25. “Transitioning didn’t make my
depression go away, but it gave me a better understanding of
myself and allowed me to actually get help.”

Courtesy of individual

I was depressed for years. I felt confused. I knew
something was definitely wrong, but I had no idea what it
was because I had never been exposed to trans people
before.
I went through various mental health
professionals who all dropped me because I couldn’t tell
them what was wrong with me. It made me feel hopeless
and suicidal.

It was a huge relief to finally figure out that I’m
trans.
At the time, it was the only thing that made
sense in my life. When I started testosterone and had
top surgery, I felt relief again. I felt dysphoria I
didn’t even know I had disappear.
Transitioning
didn’t make my depression go away, but it gave me a
better understanding of myself and allowed me to actually
get help.

—Louis Wilkinson, 21, trans man/agender

26. “My depression is more manageable,
but my anxiety has gotten worse. As the only out person in my
office, I feel like I have to be an example for the whole
trans community and I have to have all the answers.”

I’ve had a lot of trouble with my mental health. I’ve
suffered with depression since I was 10 and I’ve had anxiety
since I was 14. They have been constant companions, despite
years and medicine and therapy.

My depression has been more manageable since beginning
transitioning. However, as I’ve gone through the process, my
anxiety has actually gotten worse. At work, I went from a
relative nobody to someone who’s progress seems to be known
by everyone. As the only out person in my office, I feel like
I have to be an example for the whole trans community and I
have to have all the answers.
There have been times where
I’ve been asked to do talks and interviews for work events
when I really just want to hide away and be anonymous. There
is so much hatred thrown around online that sometimes I’m
afraid to even go outside with my binder on or without
shaving. When I’m finally done with transitioning, I hope to
feel more comfortable being myself out in the world.

—RW, 28, Male

27. “My mental health has improved so
much. I still struggle with anxiety and depression, but I am
no longer in a constant battle of ‘live or die’.”

Courtesy of individual

My mental health was in the toilet. I was severely
depressed 100% of the time and often thought about dying
because of how unbearable it was.
I had very little
self worth and was terrified to start my transition,
which in turn made my depression and anxiety much much
worse.

My mental health has improved so much. I still struggle
with anxiety and depression, but I am no longer in a
constant battle of “live or die” sort of thing. I
value myself so much now and I am no longer afraid to be
who I am.

—Kindra, 23, nonbinary (agender)

28. “I often feel joy in my life, a far
cry from years of anger, depression, not willing to
live.”

Courtesy of individual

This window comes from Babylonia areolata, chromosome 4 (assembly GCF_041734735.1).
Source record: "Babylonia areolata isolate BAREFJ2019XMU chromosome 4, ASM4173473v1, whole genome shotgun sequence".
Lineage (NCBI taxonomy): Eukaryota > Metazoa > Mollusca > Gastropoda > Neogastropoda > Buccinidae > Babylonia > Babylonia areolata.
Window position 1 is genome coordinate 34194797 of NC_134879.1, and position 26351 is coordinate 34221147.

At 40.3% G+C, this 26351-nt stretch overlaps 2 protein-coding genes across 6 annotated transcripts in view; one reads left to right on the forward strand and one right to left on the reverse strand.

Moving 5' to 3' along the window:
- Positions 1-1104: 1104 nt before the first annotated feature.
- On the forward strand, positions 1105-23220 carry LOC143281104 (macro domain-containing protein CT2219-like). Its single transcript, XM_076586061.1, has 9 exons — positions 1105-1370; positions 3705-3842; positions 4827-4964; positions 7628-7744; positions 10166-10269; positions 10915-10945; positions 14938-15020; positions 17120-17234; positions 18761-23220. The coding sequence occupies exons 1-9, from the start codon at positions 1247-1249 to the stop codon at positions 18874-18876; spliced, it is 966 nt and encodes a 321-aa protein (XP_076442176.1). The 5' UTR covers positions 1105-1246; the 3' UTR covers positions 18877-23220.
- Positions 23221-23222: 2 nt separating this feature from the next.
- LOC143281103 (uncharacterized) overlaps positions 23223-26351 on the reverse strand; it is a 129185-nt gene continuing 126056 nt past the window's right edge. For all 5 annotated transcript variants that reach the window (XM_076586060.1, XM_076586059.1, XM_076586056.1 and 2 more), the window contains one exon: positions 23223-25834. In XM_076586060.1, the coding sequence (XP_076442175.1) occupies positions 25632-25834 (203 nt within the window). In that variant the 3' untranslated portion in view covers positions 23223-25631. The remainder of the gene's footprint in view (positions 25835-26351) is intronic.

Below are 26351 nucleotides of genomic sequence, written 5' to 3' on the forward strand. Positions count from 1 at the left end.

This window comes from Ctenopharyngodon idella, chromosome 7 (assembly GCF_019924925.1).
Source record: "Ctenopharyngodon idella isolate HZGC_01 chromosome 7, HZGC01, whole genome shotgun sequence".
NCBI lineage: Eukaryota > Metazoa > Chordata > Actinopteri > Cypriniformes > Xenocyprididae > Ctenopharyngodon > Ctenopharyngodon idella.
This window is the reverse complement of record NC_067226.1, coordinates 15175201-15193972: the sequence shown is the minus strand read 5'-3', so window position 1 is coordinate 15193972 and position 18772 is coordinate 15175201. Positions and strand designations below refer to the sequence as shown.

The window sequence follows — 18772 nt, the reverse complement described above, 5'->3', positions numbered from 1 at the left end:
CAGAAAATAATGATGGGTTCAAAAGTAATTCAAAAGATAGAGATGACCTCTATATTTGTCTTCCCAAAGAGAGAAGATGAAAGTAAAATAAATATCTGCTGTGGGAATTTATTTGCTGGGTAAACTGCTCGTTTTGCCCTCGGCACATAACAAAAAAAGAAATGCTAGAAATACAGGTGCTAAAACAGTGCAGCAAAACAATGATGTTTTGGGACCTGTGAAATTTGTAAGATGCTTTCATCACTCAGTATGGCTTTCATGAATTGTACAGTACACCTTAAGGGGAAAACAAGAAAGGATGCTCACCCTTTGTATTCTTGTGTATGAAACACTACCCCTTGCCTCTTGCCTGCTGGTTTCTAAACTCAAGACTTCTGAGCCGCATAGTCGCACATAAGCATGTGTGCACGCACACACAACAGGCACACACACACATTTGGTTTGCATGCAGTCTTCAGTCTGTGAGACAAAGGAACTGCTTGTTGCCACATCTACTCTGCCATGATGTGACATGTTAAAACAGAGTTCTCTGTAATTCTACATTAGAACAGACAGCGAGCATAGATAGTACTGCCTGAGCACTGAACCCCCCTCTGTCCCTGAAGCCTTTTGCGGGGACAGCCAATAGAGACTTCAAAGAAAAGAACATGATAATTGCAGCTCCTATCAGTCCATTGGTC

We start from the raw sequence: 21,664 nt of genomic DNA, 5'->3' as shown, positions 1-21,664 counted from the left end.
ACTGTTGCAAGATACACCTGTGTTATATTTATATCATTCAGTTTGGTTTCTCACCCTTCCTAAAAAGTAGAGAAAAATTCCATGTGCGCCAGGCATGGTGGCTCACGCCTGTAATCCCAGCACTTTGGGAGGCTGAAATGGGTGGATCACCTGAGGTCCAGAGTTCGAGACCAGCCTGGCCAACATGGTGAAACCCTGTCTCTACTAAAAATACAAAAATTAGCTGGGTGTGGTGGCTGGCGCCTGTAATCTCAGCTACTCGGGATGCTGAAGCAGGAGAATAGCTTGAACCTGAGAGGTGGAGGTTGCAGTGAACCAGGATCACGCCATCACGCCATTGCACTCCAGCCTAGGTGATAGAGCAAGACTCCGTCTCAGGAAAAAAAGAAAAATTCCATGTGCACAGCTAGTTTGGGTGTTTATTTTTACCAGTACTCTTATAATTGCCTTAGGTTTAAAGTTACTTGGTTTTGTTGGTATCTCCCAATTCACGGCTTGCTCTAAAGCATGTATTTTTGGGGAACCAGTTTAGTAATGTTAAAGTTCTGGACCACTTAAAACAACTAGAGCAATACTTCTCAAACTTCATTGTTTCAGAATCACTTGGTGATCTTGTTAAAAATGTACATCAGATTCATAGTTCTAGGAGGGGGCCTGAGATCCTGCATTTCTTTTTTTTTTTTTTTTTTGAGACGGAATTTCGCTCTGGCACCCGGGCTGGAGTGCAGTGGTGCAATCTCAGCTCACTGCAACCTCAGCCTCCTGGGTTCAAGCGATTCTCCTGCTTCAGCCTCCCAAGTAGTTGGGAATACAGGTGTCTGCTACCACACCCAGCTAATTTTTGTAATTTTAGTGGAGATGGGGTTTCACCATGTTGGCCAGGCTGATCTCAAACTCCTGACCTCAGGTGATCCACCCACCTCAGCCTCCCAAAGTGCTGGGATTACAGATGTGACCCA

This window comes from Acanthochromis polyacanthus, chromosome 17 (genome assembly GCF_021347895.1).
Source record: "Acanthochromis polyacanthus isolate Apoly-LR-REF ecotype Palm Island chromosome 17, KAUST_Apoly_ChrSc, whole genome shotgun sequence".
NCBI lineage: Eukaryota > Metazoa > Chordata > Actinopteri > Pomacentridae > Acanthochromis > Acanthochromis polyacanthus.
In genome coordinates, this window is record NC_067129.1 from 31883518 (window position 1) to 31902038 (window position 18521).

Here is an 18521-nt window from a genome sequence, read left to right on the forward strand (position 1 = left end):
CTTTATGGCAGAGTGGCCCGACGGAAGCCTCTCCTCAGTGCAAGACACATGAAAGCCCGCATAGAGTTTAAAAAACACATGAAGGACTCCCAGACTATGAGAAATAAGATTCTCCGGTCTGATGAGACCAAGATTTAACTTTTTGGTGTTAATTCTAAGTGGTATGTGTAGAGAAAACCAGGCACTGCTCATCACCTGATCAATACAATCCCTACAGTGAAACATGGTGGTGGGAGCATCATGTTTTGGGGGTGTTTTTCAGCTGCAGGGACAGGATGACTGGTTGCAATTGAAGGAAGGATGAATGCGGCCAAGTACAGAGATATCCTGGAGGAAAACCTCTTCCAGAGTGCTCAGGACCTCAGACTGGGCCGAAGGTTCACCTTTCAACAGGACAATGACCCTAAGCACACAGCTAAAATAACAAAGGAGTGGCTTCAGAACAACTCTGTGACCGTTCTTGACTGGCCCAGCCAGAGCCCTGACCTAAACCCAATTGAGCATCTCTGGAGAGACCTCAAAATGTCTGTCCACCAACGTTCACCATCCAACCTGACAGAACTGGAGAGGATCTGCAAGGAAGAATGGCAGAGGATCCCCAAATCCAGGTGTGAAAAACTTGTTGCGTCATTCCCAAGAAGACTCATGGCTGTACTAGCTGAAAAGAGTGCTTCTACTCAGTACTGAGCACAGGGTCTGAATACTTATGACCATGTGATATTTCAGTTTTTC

For more than fifty years, I ignored and hid who I was
— resulting in years of anger, depression, heavy drinking
and drug use
. It ended in a complete mental break
down around age 55, when I spent weeks in a severe
depression with no will to live.

Once I decided to transition to my true self and started
hormone replacement therapy, my mental started to
improve. The anger went away, I became less depressed,
and over time I even begin to feel periods of happiness.
Today, after living for over 6 years as me, I am
happier and healthier both mentally and physically than I
have ever been.
I often feel joy in my life, a far
cry from years of anger, depression, not willing to live.

—Ginger Victoria Baier, 67, transgender female

29. “I discovered a kind of confidence
in myself I hadn’t felt since childhood, and I finally
started to understand that life was worth living.”

As soon as I hit puberty, my mental health went into rapid
decline. I lost the ability to make friends and communicate
with people because of the weight of my mental dysphoria. I
figured, “if I don’t value myself, no one else ever could.” I
developed extreme anxiety and took part in many self-harming
behaviors, and in the back of my mind I didn’t expect to make
it to my senior year of high school.

As soon as I came out socially and started to make
significant changes, it was as if a black and white filter
had been removed from my vision.
I discovered a kind of
confidence in myself I hadn’t felt since childhood, and I
finally started to understand that life was worth living. My
physical health has improved because I’ve been feeding and
resting my body properly. For the first time in my life, I
began waking up in the morning with the strength to take on
the day. I was disappointed to realize that some parts of
my mental health (phobias, obsessive disorder) would not be
cured by transitioning, but they no longer feel all-
consuming
. I am finally standing on my own two feet.

—Jan, 19, FTM

30. “I was very depressed. I couldn’t
look in a mirror without wanting to smash it. I’m actually
happy with myself now.”

Courtesy of individual

I was very depressed. I couldn’t look in a mirror without
wanting to smash it because I knew that person I was
looking at wasn’t who I really am. I was miserable
before transitioning.
Now, I’m not as depressed as I
was before. I can look in a mirror and actually like
what I see now
— well, for the most part. I’m not as
miserable anymore and I’m actually happy with myself now.

—Kade, 23, he/him

31. “The sense of self peace I felt was
beautiful. I finally felt complete. I haven’t had one
suicidal thought — not one after 40 years of thinking
about it every day.”

Courtesy of individual